How Guilherme Paulus Overcame Brazil’s Business Obstacles
- Written by: PetsPetsPets
- Category: advisor, Businessman, Company, Entrepreneur
- Published: February 12, 2019
Brazil is notorious for being extremely difficult to start a business in, never mind going on to make it successful. But then there are businesses that not only manage to buck this trend but to generate multi-million dollar revenues. One such example is the case of Guilherme Paulus and Operadora e Agencia de Viagens CVC Tour Ltda, better known as CVC. But how was it that Guilherme Paulus was able to launch what ended up becoming the biggest tourism company in the country in a place where it’s extremely difficult to do so?
Guilherme Paulus may not have seemed like the most entrepreneurial person at first, but he was going in the right direction; he graduated from college with a degree in Business Administration before starting with IBM as an intern. However, his luck changed when he met Carlos Vicente Cerchiari in 1972; at the time, Mr. Cerchiari was a local government official but had a vision of a new type of tourism business in Brazil. He had the funds to set up the business but needed someone to manage the day to day operations, which was where Guilherme Paulus came in. A few months later, the pair had opened up their first premises on a main street, close to a cinema. Check out Guilherme Paulus on videos.band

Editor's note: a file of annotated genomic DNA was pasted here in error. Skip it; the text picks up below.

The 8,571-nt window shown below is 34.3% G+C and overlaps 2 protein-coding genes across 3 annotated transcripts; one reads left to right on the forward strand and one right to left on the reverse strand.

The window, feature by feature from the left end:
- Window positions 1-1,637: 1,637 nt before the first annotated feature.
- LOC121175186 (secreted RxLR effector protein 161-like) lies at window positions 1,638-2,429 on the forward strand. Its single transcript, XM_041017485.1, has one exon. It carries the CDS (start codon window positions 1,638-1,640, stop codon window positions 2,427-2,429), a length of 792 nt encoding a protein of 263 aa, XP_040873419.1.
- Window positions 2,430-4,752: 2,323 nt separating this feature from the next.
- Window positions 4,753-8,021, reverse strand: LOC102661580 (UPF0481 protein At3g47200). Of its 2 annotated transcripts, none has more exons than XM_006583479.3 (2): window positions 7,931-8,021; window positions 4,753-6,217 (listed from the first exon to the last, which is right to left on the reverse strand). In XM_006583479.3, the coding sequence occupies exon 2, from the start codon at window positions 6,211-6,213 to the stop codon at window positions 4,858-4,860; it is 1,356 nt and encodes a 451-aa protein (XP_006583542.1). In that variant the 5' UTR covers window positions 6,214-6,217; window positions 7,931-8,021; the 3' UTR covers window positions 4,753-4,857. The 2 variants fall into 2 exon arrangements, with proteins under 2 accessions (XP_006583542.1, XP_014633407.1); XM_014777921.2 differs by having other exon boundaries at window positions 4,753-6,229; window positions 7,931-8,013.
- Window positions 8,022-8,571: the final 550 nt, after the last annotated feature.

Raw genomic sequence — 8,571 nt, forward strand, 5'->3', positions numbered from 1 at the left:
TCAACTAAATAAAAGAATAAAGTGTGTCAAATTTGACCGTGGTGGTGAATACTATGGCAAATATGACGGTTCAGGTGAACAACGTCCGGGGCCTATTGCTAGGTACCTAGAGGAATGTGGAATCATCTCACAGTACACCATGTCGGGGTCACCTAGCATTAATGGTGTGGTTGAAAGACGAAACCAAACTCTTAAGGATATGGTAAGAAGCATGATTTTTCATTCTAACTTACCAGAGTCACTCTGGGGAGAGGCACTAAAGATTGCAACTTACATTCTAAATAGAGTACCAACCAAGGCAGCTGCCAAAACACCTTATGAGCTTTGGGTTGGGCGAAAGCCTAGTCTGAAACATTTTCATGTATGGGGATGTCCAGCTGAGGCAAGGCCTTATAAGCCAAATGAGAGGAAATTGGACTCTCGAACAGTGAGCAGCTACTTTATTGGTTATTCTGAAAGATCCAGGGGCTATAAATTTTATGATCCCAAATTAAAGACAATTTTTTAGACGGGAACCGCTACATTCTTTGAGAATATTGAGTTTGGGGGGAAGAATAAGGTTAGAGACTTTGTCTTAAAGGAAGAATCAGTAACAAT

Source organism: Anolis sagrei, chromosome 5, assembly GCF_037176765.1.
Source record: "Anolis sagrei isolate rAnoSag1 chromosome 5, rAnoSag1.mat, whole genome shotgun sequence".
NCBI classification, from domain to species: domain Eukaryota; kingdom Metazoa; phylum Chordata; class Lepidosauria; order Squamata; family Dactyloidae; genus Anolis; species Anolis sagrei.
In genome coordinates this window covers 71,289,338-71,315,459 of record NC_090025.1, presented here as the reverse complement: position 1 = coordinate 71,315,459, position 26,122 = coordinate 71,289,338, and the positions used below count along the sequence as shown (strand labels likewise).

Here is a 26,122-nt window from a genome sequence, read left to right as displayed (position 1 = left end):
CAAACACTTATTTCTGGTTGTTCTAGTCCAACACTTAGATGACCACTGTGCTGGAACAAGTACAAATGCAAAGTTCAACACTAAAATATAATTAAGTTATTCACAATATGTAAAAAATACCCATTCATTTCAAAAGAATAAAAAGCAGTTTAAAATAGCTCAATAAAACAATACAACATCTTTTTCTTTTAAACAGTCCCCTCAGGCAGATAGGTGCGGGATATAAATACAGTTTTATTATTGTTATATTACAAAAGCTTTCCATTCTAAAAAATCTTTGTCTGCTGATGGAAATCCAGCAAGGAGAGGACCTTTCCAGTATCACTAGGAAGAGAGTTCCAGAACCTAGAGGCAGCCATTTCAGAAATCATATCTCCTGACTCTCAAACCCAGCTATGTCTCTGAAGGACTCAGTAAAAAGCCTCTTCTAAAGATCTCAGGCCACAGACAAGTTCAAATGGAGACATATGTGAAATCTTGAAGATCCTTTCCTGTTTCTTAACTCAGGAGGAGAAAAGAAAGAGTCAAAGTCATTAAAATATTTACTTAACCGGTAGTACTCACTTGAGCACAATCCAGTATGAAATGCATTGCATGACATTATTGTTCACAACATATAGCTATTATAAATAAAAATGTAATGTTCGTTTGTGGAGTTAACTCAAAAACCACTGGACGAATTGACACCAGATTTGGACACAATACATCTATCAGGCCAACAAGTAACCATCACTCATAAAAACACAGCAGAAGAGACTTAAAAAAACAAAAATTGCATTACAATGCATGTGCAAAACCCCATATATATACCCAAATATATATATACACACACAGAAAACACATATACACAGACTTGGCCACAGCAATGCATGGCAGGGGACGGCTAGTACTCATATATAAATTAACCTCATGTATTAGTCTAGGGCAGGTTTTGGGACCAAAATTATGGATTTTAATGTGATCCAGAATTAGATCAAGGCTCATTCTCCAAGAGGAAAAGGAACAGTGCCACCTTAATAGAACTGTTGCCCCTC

Mr. Paulus had chosen this location specifically because of the high level of footfall on the street; this was something he would emulate with each of the other CVC premises. This level of footfall granted the company a lot more visibility and free marketing than it would have had elsewhere. However, the partnership between Mr. Paulus and Mr. Cerchiari only lasted four years, and Mr. Cherchiari departed the company in 1976. This didn’t deter Guilherme from keeping the company going; instead, he aimed to replicate the success of his first store across the country. Each of these premises were strategically placed in key locations in the likes of large malls and shopping centers.
With the healthy level of footfall that the premises were being exposed to, combined with Guilherme Paulus’ unique and innovative vision for the company and Brazil’s tourism at large saw the company shine. Mr. Paulus eventually sold a majority state in the company to Carlyle Group for $750 million; eventually, they took the business public, giving it a substantial IPO. Since then, the company continued to grow and now brings in roughly $5.2 billion per year in sales. The company has over 1,200 offices around the world. Learn more: http://www.abramark.com.br/web-portfolio/guilherme-paulus/